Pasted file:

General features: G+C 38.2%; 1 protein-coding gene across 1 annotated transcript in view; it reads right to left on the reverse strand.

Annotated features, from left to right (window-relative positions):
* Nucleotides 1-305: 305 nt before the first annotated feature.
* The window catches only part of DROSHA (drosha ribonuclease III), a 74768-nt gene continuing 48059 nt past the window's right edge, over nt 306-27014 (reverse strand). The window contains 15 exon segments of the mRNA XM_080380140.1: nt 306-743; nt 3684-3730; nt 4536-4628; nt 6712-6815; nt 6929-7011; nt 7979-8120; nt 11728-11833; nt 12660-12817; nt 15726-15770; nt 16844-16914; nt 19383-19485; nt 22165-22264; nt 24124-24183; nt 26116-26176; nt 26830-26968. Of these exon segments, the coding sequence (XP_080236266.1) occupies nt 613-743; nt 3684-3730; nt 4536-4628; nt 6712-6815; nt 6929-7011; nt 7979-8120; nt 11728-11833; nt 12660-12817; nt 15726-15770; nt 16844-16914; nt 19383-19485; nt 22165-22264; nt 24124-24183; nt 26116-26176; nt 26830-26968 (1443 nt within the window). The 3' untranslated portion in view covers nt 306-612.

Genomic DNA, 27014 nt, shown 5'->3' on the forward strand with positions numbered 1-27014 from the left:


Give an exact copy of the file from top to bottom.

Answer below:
General features: G+C 38.2%; 1 protein-coding gene across 1 annotated transcript in view; it reads right to left on the reverse strand.

Annotated features, from left to right (window-relative positions):
* Nucleotides 1-305: 305 nt before the first annotated feature.
* The window catches only part of DROSHA (drosha ribonuclease III), a 74768-nt gene continuing 48059 nt past the window's right edge, over nt 306-27014 (reverse strand). The window contains 15 exon segments of the mRNA XM_080380140.1: nt 306-743; nt 3684-3730; nt 4536-4628; nt 6712-6815; nt 6929-7011; nt 7979-8120; nt 11728-11833; nt 12660-12817; nt 15726-15770; nt 16844-16914; nt 19383-19485; nt 22165-22264; nt 24124-24183; nt 26116-26176; nt 26830-26968. Of these exon segments, the coding sequence (XP_080236266.1) occupies nt 613-743; nt 3684-3730; nt 4536-4628; nt 6712-6815; nt 6929-7011; nt 7979-8120; nt 11728-11833; nt 12660-12817; nt 15726-15770; nt 16844-16914; nt 19383-19485; nt 22165-22264; nt 24124-24183; nt 26116-26176; nt 26830-26968 (1443 nt within the window). The 3' untranslated portion in view covers nt 306-612.

Genomic DNA, 27014 nt, shown 5'->3' on the forward strand with positions numbered 1-27014 from the left: